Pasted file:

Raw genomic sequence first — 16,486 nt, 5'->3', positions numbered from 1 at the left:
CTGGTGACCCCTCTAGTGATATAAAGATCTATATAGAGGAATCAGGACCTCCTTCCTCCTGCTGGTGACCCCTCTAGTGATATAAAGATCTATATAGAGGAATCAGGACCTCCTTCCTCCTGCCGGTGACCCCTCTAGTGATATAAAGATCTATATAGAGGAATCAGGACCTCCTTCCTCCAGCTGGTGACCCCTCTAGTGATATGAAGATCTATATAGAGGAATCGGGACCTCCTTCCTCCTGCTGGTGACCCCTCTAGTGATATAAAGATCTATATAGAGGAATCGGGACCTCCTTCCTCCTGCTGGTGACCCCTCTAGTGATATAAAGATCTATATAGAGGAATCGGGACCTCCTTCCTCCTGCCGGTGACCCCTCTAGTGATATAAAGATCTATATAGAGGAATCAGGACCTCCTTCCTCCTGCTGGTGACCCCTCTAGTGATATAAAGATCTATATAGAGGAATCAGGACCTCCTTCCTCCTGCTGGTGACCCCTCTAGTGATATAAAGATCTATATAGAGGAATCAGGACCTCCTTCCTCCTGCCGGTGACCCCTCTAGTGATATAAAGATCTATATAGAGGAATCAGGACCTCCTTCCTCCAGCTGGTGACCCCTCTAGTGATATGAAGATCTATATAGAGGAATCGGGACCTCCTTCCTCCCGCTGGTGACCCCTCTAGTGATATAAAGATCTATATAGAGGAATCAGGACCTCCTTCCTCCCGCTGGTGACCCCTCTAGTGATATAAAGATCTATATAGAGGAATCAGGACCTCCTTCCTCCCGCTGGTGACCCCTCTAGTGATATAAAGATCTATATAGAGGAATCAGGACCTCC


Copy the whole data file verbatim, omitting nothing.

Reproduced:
Raw genomic sequence first — 16,486 nt, 5'->3', positions numbered from 1 at the left:
CTGGTGACCCCTCTAGTGATATAAAGATCTATATAGAGGAATCAGGACCTCCTTCCTCCTGCTGGTGACCCCTCTAGTGATATAAAGATCTATATAGAGGAATCAGGACCTCCTTCCTCCTGCCGGTGACCCCTCTAGTGATATAAAGATCTATATAGAGGAATCAGGACCTCCTTCCTCCAGCTGGTGACCCCTCTAGTGATATGAAGATCTATATAGAGGAATCGGGACCTCCTTCCTCCTGCTGGTGACCCCTCTAGTGATATAAAGATCTATATAGAGGAATCGGGACCTCCTTCCTCCTGCTGGTGACCCCTCTAGTGATATAAAGATCTATATAGAGGAATCGGGACCTCCTTCCTCCTGCCGGTGACCCCTCTAGTGATATAAAGATCTATATAGAGGAATCAGGACCTCCTTCCTCCTGCTGGTGACCCCTCTAGTGATATAAAGATCTATATAGAGGAATCAGGACCTCCTTCCTCCTGCTGGTGACCCCTCTAGTGATATAAAGATCTATATAGAGGAATCAGGACCTCCTTCCTCCTGCCGGTGACCCCTCTAGTGATATAAAGATCTATATAGAGGAATCAGGACCTCCTTCCTCCAGCTGGTGACCCCTCTAGTGATATGAAGATCTATATAGAGGAATCGGGACCTCCTTCCTCCCGCTGGTGACCCCTCTAGTGATATAAAGATCTATATAGAGGAATCAGGACCTCCTTCCTCCCGCTGGTGACCCCTCTAGTGATATAAAGATCTATATAGAGGAATCAGGACCTCCTTCCTCCCGCTGGTGACCCCTCTAGTGATATAAAGATCTATATAGAGGAATCAGGACCTCC